Moving Past the Binary: Why We Need a Gender Revolution
Trans* people face so many problems that a cisgender person like myself will never be able to fully understand, not the least of which is simply getting a birth certificate changed to reflect one’s gender accurately. Most states require that a transman or transwoman get sex reassignment surgery in order to have their sex changed on their birth certificate, and five states don’t allow the sex assigned at birth to be changed at all. (Note: The term “trans*” is used to include a diverse range of identities. Read more here.)
This may soon no longer be the case in New Jersey. In the past, in order to get the sex on a birth certificate changed, a trans* person had to show proof of sex reassignment surgery, a costly and complicated procedure, and the choice to have the surgery is not one that every trans* person makes or can afford to make. However, last week a New Jersey state senate panel approved a bill that would eliminate the surgery requirement. Instead, it requires that a trans* person undergo “clinically appropriate treatment for the purpose of gender transition, based on contemporary medical standards, or that the person has an intersex condition.”
“Clinically appropriate treatment” could be sex reassignment, but it also includes hormone replacement therapy.
State senator Joseph Vitale explained why such a change is necessary for the well-being of trans* individuals:
“Birth certificates always have been a means of how we traditionally identify a person. In the transgender community, it doesn’t reflect who they are mentally spiritually and in every other way but physically,” Vitale said. “They don’t argue what they were then, but I am not that person now.”
This is a good step, and I’m glad we’re seeing more and more people who are willing to listen to and try to understand the experiences of people who don’t identify with the sex they were born with. Though this is necessary, it is not sufficient.
The gender binary is really messed up. Not only can this lead to lazy thinking about gender roles, but the assumption that everyone identifies as a man or woman or that biologically everyone either has XX or XY chromosomes is simply inaccurate. Even if you want to argue strictly on biological grounds — that women are XX and men are XY — there is some wiggle room.
The idea that there can and should be more than two genders to choose from isn’t new and it’s isn’t Western, as Barbara J. King points out:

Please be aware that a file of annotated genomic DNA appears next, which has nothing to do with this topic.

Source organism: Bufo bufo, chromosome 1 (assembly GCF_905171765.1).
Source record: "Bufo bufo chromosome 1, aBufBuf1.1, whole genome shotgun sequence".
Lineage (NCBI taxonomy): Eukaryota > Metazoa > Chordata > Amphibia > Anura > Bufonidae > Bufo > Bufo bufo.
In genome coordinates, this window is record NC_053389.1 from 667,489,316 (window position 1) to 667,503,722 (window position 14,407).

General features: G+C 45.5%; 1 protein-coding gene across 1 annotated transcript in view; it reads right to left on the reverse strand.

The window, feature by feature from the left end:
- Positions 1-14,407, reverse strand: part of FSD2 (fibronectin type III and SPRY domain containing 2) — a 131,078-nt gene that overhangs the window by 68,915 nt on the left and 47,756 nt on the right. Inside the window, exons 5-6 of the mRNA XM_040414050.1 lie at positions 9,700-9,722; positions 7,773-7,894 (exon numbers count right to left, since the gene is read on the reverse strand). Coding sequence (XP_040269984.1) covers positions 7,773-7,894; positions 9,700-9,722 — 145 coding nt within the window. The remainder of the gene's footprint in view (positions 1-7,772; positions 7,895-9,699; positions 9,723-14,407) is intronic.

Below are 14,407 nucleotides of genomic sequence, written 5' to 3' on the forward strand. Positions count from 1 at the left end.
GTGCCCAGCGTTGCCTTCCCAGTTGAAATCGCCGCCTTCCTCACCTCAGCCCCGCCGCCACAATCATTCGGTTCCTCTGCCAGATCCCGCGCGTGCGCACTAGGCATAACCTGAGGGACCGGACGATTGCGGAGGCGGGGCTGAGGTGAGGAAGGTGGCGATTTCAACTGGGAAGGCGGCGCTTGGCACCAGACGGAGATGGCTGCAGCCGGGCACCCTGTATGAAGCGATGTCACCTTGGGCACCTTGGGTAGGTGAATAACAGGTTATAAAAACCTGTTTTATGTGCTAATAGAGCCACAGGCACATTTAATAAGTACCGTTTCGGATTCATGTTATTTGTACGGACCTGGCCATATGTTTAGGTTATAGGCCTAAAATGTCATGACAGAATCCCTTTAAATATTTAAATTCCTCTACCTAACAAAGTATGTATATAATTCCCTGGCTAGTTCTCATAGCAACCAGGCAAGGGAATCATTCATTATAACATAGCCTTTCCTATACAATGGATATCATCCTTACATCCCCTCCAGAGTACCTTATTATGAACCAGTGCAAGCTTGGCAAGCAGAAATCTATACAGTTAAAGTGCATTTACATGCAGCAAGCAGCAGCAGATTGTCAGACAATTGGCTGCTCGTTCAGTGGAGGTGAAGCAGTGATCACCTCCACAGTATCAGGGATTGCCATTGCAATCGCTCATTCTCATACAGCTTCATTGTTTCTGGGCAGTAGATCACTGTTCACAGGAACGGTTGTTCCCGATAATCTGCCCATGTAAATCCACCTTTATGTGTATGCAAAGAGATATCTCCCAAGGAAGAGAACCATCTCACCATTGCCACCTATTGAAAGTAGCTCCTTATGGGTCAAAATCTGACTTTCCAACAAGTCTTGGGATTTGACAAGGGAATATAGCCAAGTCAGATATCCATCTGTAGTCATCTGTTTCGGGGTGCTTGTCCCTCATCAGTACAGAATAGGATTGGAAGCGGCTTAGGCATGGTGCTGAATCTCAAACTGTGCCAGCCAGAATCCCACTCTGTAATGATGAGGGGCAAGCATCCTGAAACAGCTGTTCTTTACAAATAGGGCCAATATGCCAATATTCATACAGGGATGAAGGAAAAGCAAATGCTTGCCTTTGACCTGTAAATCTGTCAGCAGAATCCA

I would like to make clear right at the start that breaking out of a male-female gender dichotomy isn’t some 21st century liberal-progressive agenda, as it is sometimes painted. Spending some time with this interactive map shows that fluidity in gender roles is and has been evident in societies around the world. A nonbinary perspective is neither new nor Euro-American.
The existence of third genders is noted in quite a few entries on that map. Germany recently became the first country within modern Europe to move beyond official male-female gender status. The German rationale for doing so makes sense: The parents of intersex babies shouldn’t have to force upon their child a gender identity at birth.
If you’re skeptical of the claim that only having two genders is not necessarily the norm, please take a look at that interactive map King mentions. We have needlessly boxed ourselves into male-female, man-woman, gay-straight binaries.
Breaking away from these sex, gender and sexuality assumptions isn’t just good for people who don’t identify the way most people do. It can help your average straight cis schmoe. Think about it. Why do we need to know what gender you identify as? What business is it of ours? The answers, in case you’re confused, are: we don’t and it isn’t.
I think that knowing another person’s gender or sexual orientation allows us to take a lot of mental shortcuts that really aren’t cool. It takes a lot of effort to break free from those quiet assumptions we make, but if we can manage it, we’ll find that people are complex and interesting. And who knows? Maybe, if we can get rid of the gender baggage it might start to be OK for boys to play with dolls and girls to play with trucks and for men to take paternity leave and for women to choose not to have children without being told they’ve failed the species. It seems like a small price to pay for a more just world.
Photo Credit: Liz Henry via Flickr